The Dragoon plus some attacks with Impelled Giant put Laura all the way down to 3, but she killed the Giant, too, and I ran out of lands for Cenn's Enlistment. It looked like I was going to have trouble doing those last few points. The owl hit me once, taking me down to 20, promising a long game yet to come, especially if I couldn't get that fifth for Divinity of Pride.
Then I saw it: one of those convoluted plays that makes Magic what it is.
- What Is It Good For?
Pack Wars isn't a robust format that you'd want to play Magic night after Magic night. It's just a quick, fun alternative to plain old opening packs. Next time you've got a few packs that you want to open—assuming you can stand to wait until you get home from the store—consider grabbing a friend and having a Pack War. It's fun, it's fast, and the end result is exactly the same.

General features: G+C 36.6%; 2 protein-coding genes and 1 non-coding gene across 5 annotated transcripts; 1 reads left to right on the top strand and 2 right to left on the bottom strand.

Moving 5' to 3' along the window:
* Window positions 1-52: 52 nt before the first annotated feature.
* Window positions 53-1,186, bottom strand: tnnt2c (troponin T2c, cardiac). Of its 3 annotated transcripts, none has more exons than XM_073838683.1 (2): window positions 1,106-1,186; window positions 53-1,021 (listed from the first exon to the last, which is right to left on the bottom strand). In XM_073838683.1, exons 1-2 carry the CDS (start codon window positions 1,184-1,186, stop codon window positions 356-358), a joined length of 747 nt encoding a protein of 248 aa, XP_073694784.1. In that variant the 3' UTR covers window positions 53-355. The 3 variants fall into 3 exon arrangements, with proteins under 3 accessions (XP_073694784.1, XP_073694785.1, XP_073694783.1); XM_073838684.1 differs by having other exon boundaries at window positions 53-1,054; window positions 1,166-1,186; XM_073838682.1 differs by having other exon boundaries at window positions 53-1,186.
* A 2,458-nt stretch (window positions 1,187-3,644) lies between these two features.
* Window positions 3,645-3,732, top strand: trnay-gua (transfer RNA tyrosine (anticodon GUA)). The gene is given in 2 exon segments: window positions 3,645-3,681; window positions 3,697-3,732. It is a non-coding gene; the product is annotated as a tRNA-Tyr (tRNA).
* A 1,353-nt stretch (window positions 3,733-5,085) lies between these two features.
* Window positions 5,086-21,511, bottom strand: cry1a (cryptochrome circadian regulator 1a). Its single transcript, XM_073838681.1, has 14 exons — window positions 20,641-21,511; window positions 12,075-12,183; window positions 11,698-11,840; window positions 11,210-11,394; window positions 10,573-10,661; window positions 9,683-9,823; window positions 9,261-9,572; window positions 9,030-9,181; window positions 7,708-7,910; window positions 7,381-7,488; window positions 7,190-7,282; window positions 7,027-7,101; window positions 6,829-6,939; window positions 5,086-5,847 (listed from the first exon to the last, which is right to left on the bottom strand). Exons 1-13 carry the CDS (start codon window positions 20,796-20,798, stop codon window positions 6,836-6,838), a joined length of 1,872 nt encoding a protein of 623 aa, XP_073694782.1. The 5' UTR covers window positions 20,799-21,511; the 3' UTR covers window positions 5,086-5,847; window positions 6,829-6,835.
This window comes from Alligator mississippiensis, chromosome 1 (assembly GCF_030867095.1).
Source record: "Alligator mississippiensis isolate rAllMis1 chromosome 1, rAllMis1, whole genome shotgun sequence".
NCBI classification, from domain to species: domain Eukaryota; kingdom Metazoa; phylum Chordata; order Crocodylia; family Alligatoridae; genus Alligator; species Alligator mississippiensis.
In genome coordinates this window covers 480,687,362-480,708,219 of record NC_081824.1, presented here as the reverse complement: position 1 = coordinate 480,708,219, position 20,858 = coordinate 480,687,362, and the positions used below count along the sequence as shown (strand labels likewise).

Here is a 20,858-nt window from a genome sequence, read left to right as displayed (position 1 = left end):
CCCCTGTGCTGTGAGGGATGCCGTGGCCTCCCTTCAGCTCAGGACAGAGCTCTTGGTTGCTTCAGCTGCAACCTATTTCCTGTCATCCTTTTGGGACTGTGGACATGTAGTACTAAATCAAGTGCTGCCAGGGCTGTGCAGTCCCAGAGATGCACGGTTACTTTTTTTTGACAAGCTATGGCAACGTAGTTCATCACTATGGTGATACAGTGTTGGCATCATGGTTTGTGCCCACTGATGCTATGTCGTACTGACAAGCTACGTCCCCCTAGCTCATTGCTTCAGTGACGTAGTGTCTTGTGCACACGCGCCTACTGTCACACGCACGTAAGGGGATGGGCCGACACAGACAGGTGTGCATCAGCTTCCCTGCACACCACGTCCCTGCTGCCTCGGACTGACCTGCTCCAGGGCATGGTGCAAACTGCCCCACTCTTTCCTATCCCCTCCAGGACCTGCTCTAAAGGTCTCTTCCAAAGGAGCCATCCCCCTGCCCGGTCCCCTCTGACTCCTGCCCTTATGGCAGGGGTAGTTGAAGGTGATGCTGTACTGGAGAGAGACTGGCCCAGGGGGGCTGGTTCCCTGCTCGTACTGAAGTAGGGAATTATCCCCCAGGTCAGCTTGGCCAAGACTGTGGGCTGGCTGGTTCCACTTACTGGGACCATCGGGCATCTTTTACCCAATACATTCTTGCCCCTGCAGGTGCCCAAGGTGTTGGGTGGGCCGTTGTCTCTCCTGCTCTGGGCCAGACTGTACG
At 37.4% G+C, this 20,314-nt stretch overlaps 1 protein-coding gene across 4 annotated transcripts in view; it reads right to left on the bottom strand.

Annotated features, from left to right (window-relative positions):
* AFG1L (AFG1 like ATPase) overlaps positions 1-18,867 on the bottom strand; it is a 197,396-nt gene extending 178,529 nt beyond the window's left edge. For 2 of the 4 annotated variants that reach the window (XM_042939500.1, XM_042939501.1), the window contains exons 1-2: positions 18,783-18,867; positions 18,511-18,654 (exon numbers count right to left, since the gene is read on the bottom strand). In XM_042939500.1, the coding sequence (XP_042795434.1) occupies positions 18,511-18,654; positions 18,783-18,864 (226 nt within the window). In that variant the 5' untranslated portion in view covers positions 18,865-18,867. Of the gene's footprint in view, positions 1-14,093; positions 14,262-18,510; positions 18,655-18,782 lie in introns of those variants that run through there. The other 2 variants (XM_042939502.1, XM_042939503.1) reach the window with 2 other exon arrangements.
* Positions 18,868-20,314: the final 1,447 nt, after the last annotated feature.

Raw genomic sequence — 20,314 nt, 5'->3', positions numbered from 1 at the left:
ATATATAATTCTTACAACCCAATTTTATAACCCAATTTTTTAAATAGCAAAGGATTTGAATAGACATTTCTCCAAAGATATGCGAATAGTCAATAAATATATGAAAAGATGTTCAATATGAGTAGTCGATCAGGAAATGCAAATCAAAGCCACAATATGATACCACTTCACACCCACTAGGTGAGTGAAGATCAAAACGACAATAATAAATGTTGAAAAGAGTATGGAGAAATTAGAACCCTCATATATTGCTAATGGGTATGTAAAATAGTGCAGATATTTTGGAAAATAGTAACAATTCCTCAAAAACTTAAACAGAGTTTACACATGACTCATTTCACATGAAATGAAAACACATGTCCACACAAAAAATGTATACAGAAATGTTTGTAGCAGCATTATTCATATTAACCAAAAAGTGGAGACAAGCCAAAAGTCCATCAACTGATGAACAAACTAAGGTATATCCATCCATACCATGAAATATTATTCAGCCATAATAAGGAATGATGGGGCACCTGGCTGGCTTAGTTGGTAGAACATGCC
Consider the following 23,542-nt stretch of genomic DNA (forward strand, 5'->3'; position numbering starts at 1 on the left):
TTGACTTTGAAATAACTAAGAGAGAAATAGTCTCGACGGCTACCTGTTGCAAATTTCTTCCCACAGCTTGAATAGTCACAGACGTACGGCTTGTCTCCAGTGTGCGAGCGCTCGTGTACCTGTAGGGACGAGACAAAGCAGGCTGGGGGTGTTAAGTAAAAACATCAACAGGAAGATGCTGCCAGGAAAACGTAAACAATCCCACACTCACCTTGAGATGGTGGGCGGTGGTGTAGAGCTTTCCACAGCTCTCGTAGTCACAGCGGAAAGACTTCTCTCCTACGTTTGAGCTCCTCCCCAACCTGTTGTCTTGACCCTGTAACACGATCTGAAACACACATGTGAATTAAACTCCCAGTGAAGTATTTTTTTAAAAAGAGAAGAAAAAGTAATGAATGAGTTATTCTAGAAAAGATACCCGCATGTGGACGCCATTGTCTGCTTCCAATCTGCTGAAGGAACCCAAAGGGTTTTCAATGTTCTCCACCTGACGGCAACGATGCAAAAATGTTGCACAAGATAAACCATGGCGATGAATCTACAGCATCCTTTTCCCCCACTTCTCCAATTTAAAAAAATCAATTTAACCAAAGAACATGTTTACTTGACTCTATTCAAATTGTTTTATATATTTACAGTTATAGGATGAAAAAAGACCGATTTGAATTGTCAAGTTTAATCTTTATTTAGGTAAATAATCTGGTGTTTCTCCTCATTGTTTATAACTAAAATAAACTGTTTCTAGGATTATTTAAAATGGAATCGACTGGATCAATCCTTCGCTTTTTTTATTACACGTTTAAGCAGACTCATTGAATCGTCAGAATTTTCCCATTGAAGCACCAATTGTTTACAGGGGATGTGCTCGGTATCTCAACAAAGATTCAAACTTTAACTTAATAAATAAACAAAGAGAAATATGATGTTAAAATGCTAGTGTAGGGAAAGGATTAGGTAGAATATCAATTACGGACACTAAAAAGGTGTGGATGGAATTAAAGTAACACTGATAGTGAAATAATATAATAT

Speaking of which, that Divinity of Pride is going to make Laura's white-black deck even more ridiculous, and a lot of those other cards go straight into our other decks.
That's how I like to open packs, but everyone has different rituals. Some people play more formal Limited formats like Draft or Sealed Deck. Others play quick variants like Pack Wars that need fewer packs, fewer people, and less time. And others, of course, just rip the pack open to see what's inside, but even then there's variety. You can thumb straight to the rare, or you can force yourself to go through the commons one by one, savoring the anticipation. And I'm sure there are ways of opening a pack I've never even heard of.
How do you like to open packs? Let me know!